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Molokai Lags in Critical Census Response

By Catherine Cluett Pactol

Participating in the U.S. census is an important and mandatory task every 10 years that’s currently underway and informs billions of dollars in funding in Hawaii. But Molokai households are falling behind in responding to several simple questions, with only about 27 percent of residents responding thus far, according to census officials.

“That’s far below the current national average of 63.1 percent, and the Hawaii average of 59.4 percent,” said Caroline Witherspoon of Becker Communications on behalf of Hawaii Counts, an organization aimed at educating residents about the census.

“…There’s so much money involved [so] we’re trying to make sure that our islands get their fair share,” said Bill Snipes, Community Liaison for the Office of the Mayor focusing on the census. “It’s about $3.75 billion for Hawaii over 10 years.”
In the western half of Molokai, about 350 households had filled out the census form on their own as of Aug. 7. That means about 1,160 homes still need to visited by a census taker to count everyone else in-person, according to current census data. In East Molokai, about 740 households have self-completed the census. That means about 1,580 homes need to be visited in person by a census taker unless they complete it on their own.
The census consists of several basic questions about who lives in your household.
Guided by census data, the federal government allocates about $6.75 billion to states and communities across the country each year. For Hawaii, programs like MEO, SNAP, Head Start, public housing, Medicare and infrastructure projects are all funded based on census participation, according to Witherspoon.
More participation basically means more money, census officials urge.
“Census data helps the government gauge where to send federal funds, which includes money for roads, schools and hospitals as well as essential programs,” said Witherspoon. “For every one percent of the state’s population that’s not counted, the state loses about $37 million each year for the next 10 years.”

Snipes said response to the 2020 census could impact funding for certain groups specifically, such as Native Hawaiians.
“[Not responding means] in particular, depriving groups like Native Hawaiians of funding because for the first time, you’re able to identify your ethnicity and race. Now you can be very specific and list up to eight races and ethnicities,” Snipes explained.
Witherspoon said this will include “Native Hawaiian health clinics and the free and reduced price lunch program at public schools, among many other programs.”
Allocations for funding is generally decided by the governor, said Snipes, and though Molokai would still receive a portion regardless of census participation, more money might be given to an island with a higher response rate.

“Molokai’s share would be that much greater if more people participate,” he said.
This year, the census has faced many challenges, including delays due to the COVID-19 pandemic as well as the federal government recently moving up the census deadline by one month, which is now Sept. 30 but was initially set for the end of October.
“One of the biggest challenges facing response rates on Molokai is that many households use P.O. boxes to receive their mail,” said Witherspoon. “In these cases, census questionnaires are hand-delivered to their physical address in a special operation called ‘Update Leave,’ however, these operations were delayed this year due to the COVID-19 pandemic.”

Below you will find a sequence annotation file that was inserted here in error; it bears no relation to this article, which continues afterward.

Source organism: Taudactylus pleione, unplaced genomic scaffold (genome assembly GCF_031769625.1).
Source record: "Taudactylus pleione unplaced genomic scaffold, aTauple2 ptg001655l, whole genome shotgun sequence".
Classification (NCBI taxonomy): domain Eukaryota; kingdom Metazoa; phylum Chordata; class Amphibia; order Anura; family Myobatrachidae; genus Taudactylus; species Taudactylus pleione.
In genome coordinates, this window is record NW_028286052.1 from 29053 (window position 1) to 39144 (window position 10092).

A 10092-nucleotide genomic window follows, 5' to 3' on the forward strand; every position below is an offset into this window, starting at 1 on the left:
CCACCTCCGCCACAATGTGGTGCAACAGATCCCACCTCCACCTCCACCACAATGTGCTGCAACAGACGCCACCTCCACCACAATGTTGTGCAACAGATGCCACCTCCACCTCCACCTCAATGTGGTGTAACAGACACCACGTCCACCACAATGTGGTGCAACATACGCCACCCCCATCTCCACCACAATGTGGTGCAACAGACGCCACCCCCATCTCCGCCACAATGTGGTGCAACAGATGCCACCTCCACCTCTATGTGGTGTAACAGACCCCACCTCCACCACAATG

Snipes said the Update Leave phase — with census packets being left at residents’ doors with no face to face interaction — ended on July 30. Now, census takers, called “enumerators,” are conducting in-person interviews with those who have not responded on their own.

Less than a dozen Molokai residents are employed as enumerators, according to Snipes.

“We worked to make sure people knocking on doors were homegrown, otherwise those doors might not open,” he said.
Still, there have been some concerns about census takers on Molokai expressed on social media. Some residents reported that enumerators were not wearing masks, while others said they didn’t properly identify themselves.
Snipes said enumerators carry census ID badges with their photos, an electronic tablet with Dept. of Commerce watermark to log interview information, and carry Census Bureau bags with COVID-related protective gear.
Snipes said if census takers aren’t wearing proper personal protective equipment (PPE) or if there are any concerns about confirming their identification, residents can call (213) 314-6500, which is the Pacific census office in Los Angeles.
Enumerators are instructed to be as thorough as possible and if a property appears vacant, they will “go back up to a half dozen times just to confirm that it is, in fact, vacant,” said Snipes.
Ultimately, if residents are uncomfortable with census takers coming to their home, Snipes urged completion of the census online, an option available for the first time this year, at 2020census.gov. It allows you to answer the questions in the privacy of your own home, he said, and is considered the preferred method.
It can also be completed over the phone at 1-844-330-2020, or by mail, completing the packet left at your door if you didn’t complete the census by other methods.

“It’s not too late to help the island, the county and the state because this is a process that only occurs every 10 years and involves a great deal of money that would benefit our keiki, our kupuna and community at large,” said Snipes.

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